Originally posted by Krakatoa
I am not that knowledgeable on the existing laws regarding manufacturing of firearms, so I look to the ATS community here to chime on on my following
- Wouldn't this already be covered under existing firearm manufacturing laws?
One of the worries is no serial number is printed on it.
- So, if you are a firearms manufacturer, are you required by law to add a serial number (and record them) on every item?
So, if these CAD plans include adding a serial number, it would now be the obligation of the person printing it to follow the existing laws to record
them, etc..., right?
(I also wonder why the serial number could not be printed internally in the ABS plastic, to void the ability to "scratch it off" as can be done on
existing metal firearms)
This is all true. I believe the guys behind the YouTube vids, and the efforts at Wiki Gun Project, did not attempt this fully until they had the
proper licensing to make their efforts legal.
(Correct me if Im wrong).
The person spearheading the project is a former law student. So he is doing things as best as he can to fit within the confines of the law.
The part that is controversial, is that he gives his plans away for free, in download format for anyone to take. Once that's done, essentially anyone
with access to a 3D printer (a good one) can now print a weapon, if they are so inclined. (Perhaps even if they don't have a license for such things
Now, mind you, not any ABS 3D printer will suffice. I have one that's used for making promotional products or advertising blanks, prototypes as you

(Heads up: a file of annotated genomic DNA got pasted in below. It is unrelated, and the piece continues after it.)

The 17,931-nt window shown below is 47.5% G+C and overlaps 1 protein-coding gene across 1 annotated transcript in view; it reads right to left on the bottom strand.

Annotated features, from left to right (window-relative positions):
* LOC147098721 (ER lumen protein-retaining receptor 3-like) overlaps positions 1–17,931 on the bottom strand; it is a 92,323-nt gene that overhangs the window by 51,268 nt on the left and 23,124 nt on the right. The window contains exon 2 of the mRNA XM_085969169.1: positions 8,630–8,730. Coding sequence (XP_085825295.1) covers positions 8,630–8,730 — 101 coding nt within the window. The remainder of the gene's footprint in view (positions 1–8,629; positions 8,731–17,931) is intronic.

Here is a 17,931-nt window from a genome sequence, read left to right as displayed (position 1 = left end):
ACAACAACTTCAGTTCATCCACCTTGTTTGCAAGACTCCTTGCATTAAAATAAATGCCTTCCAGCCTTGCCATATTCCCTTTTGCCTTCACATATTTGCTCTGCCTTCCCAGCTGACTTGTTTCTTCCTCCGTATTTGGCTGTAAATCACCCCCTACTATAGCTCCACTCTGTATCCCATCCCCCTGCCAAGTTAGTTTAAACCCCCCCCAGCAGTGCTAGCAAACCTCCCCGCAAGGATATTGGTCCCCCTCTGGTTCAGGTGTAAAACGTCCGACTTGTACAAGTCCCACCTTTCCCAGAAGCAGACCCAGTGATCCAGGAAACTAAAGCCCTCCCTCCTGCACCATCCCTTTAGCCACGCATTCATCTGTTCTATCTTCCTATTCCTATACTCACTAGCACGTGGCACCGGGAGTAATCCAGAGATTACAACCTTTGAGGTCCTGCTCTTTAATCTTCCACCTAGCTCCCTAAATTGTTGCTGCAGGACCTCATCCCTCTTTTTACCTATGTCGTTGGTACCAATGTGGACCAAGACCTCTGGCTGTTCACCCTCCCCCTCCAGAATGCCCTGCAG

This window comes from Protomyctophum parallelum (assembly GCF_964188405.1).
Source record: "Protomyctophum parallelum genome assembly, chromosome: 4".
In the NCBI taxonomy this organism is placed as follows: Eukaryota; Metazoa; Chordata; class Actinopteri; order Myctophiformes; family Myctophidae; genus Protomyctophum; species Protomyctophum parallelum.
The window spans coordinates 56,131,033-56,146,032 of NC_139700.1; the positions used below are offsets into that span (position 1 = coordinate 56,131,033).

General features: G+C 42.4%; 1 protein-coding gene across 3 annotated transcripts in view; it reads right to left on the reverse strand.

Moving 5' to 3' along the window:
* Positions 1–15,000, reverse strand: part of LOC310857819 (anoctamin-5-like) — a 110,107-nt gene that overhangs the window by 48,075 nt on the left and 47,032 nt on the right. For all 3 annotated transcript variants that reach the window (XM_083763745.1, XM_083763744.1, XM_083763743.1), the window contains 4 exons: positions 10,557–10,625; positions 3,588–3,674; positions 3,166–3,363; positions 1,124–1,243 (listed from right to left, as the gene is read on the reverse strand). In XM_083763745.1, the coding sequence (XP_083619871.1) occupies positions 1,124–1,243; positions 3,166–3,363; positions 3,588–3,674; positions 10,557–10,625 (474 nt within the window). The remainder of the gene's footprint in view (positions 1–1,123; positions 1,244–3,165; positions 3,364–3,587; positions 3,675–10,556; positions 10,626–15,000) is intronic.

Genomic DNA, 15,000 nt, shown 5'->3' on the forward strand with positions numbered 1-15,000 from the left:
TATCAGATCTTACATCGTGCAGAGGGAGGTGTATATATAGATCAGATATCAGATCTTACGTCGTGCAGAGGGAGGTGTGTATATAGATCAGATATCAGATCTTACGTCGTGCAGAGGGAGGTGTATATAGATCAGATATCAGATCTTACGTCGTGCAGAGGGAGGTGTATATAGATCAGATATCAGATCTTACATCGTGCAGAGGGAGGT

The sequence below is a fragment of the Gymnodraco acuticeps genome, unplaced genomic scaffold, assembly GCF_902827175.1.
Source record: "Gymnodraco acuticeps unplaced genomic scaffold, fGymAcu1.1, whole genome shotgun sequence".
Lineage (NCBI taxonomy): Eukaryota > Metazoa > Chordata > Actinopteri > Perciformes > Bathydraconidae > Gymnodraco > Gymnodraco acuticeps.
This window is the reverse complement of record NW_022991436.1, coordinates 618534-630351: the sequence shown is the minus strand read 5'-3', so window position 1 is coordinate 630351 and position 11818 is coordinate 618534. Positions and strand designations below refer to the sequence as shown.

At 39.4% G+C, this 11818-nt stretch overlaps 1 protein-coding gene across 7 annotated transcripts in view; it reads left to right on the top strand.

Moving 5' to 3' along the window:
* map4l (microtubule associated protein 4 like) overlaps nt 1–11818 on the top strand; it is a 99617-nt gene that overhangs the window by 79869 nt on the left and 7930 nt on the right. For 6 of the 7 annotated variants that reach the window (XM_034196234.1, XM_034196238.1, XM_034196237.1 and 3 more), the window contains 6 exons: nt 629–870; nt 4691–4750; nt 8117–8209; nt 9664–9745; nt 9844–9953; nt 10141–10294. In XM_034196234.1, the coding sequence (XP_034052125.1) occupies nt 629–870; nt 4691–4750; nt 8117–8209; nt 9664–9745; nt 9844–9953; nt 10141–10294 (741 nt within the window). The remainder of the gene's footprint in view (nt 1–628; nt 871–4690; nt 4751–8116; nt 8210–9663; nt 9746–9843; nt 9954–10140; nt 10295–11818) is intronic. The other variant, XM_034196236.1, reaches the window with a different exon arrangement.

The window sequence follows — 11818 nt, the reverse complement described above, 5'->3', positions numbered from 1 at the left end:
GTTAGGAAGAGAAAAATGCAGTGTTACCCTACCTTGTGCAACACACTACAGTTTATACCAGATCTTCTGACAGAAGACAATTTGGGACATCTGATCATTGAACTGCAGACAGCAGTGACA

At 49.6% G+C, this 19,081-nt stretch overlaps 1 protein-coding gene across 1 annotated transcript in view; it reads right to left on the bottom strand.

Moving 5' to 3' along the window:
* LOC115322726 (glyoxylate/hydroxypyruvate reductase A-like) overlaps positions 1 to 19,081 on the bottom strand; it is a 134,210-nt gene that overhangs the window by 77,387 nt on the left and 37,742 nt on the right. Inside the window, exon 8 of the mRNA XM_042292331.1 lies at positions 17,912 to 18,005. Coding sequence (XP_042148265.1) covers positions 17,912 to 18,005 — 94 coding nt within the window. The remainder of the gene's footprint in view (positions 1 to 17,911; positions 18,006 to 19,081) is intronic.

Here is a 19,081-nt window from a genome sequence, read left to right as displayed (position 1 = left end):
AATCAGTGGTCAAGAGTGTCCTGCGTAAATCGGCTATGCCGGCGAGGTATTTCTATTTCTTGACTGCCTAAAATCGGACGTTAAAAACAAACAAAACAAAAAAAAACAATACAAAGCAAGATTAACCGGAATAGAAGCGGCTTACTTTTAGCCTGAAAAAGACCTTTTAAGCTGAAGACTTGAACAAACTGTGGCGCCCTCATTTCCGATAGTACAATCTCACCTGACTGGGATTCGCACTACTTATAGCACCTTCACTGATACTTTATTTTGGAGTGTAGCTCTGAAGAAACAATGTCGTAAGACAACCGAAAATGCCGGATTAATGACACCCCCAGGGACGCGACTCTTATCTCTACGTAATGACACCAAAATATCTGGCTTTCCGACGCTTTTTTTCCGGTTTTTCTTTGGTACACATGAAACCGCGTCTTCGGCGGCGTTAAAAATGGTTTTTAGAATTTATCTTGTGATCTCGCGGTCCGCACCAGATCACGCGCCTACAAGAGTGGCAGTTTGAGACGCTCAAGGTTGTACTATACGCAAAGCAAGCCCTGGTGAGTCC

might call them... SO, let's say we want to make a little doll for a company we do advertising for, we can print their logo or doll, toy car, whatever
it might be as a prototype or blank, then send it to a mass producer who uses that as a basis for mass production.
The reason for this is prototyping services can be in the thousands... Many and many of thousands. I must say though, my 3D printer has no chance of
printing whats in the OP. For one, it's small, it doesn't do pieces as big as the ones in the video, and 2) it would fall apart long before you
attempted to pull the trigger.
The thousand dollar desktop printers do not print with any kind of tensile strength. Most of the stuff I print because it doesn't get hot enough when
printing, is barely holding together. It is great for what I use it for, but a number of my prints break apart with any small or barely noticeable
force being applied to it.
I believe DD is using a $15-20k machine to do their printing. And while not everyone is going to have access to such a printer, some companies (a lot
of them) let people rent time on them.
Also, as I said the desktop models do not print objects with enough tensile strength, to print something like this. AND THINK ABOUT THIS PLEASE -
because not only are pieces printed from these machines weak, they also are printed with ridges and deformities. Trying to print a firearm from these
can be dangerous, and most definitely put the operator as risk for injury. So if you are thinking about going out and buying the cheapest 3d Printer
for yourself cause you wanna be Samuel Colt, don't do it. The cheap models out there will not be able to print a working firearm, and it's a good way
to injure yourself pretty bad. Instead of cursing your missing eye while you are in a detention centre... Just don't do it. Give your head a shake. If
you are that interested in these things take a gunsmithing course. And file for the necessary licenses.
This story is interesting to say the least.
I find the guy has a pretty cool personality.
He see this whole project as a fight for the 2nd amendment.
What is going to happen in the long run is the question I ask?
Is it going to make things worse or better for people? Maybe it's good his actions bring up this necessary dialogue as soon as possible...
Maybe this is going to completely screw it up for everyone.
Time will tell I suppose.
edit on 6-5-2013 by boncho because: (no reason given)